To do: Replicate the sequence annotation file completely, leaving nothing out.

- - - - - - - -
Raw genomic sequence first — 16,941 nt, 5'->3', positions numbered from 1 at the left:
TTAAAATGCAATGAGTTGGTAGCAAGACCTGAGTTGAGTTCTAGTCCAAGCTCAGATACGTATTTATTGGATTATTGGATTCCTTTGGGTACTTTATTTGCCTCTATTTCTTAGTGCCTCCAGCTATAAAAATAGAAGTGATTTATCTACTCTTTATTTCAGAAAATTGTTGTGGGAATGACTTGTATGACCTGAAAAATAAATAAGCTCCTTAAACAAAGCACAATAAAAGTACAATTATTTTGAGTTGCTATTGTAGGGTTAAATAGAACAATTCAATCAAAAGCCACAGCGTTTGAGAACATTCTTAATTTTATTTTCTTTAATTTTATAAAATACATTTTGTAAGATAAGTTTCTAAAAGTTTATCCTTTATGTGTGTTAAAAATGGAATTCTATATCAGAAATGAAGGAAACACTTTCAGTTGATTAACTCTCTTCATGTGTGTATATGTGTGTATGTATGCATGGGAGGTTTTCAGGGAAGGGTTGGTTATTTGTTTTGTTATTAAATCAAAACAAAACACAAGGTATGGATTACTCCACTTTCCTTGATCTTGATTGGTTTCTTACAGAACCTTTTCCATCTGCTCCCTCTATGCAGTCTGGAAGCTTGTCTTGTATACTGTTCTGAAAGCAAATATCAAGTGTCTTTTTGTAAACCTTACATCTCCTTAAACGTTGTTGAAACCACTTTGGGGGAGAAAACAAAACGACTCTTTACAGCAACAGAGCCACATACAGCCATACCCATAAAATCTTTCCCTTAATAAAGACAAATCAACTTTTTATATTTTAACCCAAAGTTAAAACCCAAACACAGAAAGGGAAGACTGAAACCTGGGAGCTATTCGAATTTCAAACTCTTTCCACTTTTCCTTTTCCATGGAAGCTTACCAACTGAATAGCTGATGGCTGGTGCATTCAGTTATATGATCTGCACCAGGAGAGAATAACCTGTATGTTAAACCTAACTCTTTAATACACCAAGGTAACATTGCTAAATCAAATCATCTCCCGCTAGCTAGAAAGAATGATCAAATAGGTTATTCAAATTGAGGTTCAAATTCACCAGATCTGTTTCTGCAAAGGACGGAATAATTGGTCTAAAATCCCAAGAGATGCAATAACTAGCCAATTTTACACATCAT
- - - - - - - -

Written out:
Raw genomic sequence first — 16,941 nt, 5'->3', positions numbered from 1 at the left:
TTAAAATGCAATGAGTTGGTAGCAAGACCTGAGTTGAGTTCTAGTCCAAGCTCAGATACGTATTTATTGGATTATTGGATTCCTTTGGGTACTTTATTTGCCTCTATTTCTTAGTGCCTCCAGCTATAAAAATAGAAGTGATTTATCTACTCTTTATTTCAGAAAATTGTTGTGGGAATGACTTGTATGACCTGAAAAATAAATAAGCTCCTTAAACAAAGCACAATAAAAGTACAATTATTTTGAGTTGCTATTGTAGGGTTAAATAGAACAATTCAATCAAAAGCCACAGCGTTTGAGAACATTCTTAATTTTATTTTCTTTAATTTTATAAAATACATTTTGTAAGATAAGTTTCTAAAAGTTTATCCTTTATGTGTGTTAAAAATGGAATTCTATATCAGAAATGAAGGAAACACTTTCAGTTGATTAACTCTCTTCATGTGTGTATATGTGTGTATGTATGCATGGGAGGTTTTCAGGGAAGGGTTGGTTATTTGTTTTGTTATTAAATCAAAACAAAACACAAGGTATGGATTACTCCACTTTCCTTGATCTTGATTGGTTTCTTACAGAACCTTTTCCATCTGCTCCCTCTATGCAGTCTGGAAGCTTGTCTTGTATACTGTTCTGAAAGCAAATATCAAGTGTCTTTTTGTAAACCTTACATCTCCTTAAACGTTGTTGAAACCACTTTGGGGGAGAAAACAAAACGACTCTTTACAGCAACAGAGCCACATACAGCCATACCCATAAAATCTTTCCCTTAATAAAGACAAATCAACTTTTTATATTTTAACCCAAAGTTAAAACCCAAACACAGAAAGGGAAGACTGAAACCTGGGAGCTATTCGAATTTCAAACTCTTTCCACTTTTCCTTTTCCATGGAAGCTTACCAACTGAATAGCTGATGGCTGGTGCATTCAGTTATATGATCTGCACCAGGAGAGAATAACCTGTATGTTAAACCTAACTCTTTAATACACCAAGGTAACATTGCTAAATCAAATCATCTCCCGCTAGCTAGAAAGAATGATCAAATAGGTTATTCAAATTGAGGTTCAAATTCACCAGATCTGTTTCTGCAAAGGACGGAATAATTGGTCTAAAATCCCAAGAGATGCAATAACTAGCCAATTTTACACATCAT